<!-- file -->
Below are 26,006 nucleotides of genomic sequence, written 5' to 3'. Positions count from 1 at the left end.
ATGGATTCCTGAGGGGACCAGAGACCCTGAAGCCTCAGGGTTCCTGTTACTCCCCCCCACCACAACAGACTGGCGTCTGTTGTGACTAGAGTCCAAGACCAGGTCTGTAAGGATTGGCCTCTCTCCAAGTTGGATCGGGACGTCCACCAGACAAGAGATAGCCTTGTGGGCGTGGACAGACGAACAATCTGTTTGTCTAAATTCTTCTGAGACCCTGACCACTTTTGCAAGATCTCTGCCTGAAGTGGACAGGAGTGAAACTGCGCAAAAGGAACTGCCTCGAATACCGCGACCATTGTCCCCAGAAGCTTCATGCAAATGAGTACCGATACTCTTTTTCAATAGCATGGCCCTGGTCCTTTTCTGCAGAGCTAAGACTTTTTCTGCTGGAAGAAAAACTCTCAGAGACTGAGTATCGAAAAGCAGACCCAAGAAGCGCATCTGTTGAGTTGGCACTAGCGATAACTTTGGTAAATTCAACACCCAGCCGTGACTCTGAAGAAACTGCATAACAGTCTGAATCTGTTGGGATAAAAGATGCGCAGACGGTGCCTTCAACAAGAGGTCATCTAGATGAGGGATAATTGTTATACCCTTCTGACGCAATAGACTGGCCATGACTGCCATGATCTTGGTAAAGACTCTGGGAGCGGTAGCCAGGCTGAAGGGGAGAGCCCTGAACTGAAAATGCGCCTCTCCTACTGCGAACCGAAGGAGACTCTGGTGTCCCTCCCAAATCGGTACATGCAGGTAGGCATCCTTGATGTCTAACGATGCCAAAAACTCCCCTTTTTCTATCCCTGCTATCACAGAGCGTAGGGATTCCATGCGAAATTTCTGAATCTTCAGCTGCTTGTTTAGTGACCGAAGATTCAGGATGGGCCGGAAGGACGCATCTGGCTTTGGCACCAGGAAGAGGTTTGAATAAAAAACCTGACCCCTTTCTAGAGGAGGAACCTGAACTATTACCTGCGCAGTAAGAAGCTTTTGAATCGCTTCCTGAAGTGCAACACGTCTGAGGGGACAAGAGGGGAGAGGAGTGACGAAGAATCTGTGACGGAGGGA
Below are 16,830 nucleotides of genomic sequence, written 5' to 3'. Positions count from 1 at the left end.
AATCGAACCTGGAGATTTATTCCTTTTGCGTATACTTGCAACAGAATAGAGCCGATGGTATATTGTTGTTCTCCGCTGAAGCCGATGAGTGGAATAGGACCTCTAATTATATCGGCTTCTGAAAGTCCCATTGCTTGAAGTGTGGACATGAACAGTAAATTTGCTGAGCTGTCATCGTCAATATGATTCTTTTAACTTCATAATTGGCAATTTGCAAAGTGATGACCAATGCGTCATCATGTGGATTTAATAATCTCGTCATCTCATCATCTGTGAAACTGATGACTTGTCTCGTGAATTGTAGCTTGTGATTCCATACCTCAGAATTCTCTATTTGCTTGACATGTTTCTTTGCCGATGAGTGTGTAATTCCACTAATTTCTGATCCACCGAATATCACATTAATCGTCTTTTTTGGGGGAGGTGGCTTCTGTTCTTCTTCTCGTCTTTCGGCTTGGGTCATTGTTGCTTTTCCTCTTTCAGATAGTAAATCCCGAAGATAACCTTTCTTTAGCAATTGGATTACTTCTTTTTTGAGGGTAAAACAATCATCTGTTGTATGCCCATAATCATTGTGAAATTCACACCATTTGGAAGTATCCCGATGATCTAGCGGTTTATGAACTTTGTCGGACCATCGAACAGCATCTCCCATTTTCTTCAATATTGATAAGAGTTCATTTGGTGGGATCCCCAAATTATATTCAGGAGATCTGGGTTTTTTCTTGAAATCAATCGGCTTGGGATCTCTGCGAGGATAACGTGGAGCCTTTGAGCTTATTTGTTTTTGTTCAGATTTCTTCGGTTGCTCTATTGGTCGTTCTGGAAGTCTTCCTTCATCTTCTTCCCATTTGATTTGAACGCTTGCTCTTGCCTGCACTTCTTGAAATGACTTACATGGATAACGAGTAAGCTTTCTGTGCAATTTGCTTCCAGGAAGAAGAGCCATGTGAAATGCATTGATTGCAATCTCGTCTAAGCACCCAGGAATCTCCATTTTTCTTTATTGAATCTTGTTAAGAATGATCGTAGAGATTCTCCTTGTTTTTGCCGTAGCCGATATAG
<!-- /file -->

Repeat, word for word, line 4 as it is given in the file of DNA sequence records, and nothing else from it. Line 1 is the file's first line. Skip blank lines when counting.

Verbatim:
AATCGAACCTGGAGATTTATTCCTTTTGCGTATACTTGCAACAGAATAGAGCCGATGGTATATTGTTGTTCTCCGCTGAAGCCGATGAGTGGAATAGGACCTCTAATTATATCGGCTTCTGAAAGTCCCATTGCTTGAAGTGTGGACATGAACAGTAAATTTGCTGAGCTGTCATCGTCAATATGATTCTTTTAACTTCATAATTGGCAATTTGCAAAGTGATGACCAATGCGTCATCATGTGGATTTAATAATCTCGTCATCTCATCATCTGTGAAACTGATGACTTGTCTCGTGAATTGTAGCTTGTGATTCCATACCTCAGAATTCTCTATTTGCTTGACATGTTTCTTTGCCGATGAGTGTGTAATTCCACTAATTTCTGATCCACCGAATATCACATTAATCGTCTTTTTTGGGGGAGGTGGCTTCTGTTCTTCTTCTCGTCTTTCGGCTTGGGTCATTGTTGCTTTTCCTCTTTCAGATAGTAAATCCCGAAGATAACCTTTCTTTAGCAATTGGATTACTTCTTTTTTGAGGGTAAAACAATCATCTGTTGTATGCCCATAATCATTGTGAAATTCACACCATTTGGAAGTATCCCGATGATCTAGCGGTTTATGAACTTTGTCGGACCATCGAACAGCATCTCCCATTTTCTTCAATATTGATAAGAGTTCATTTGGTGGGATCCCCAAATTATATTCAGGAGATCTGGGTTTTTTCTTGAAATCAATCGGCTTGGGATCTCTGCGAGGATAACGTGGAGCCTTTGAGCTTATTTGTTTTTGTTCAGATTTCTTCGGTTGCTCTATTGGTCGTTCTGGAAGTCTTCCTTCATCTTCTTCCCATTTGATTTGAACGCTTGCTCTTGCCTGCACTTCTTGAAATGACTTACATGGATAACGAGTAAGCTTTCTGTGCAATTTGCTTCCAGGAAGAAGAGCCATGTGAAATGCATTGATTGCAATCTCGTCTAAGCACCCAGGAATCTCCATTTTTCTTTATTGAATCTTGTTAAGAATGATCGTAGAGATTCTCCTTGTTTTTGCCGTAGCCGATATAG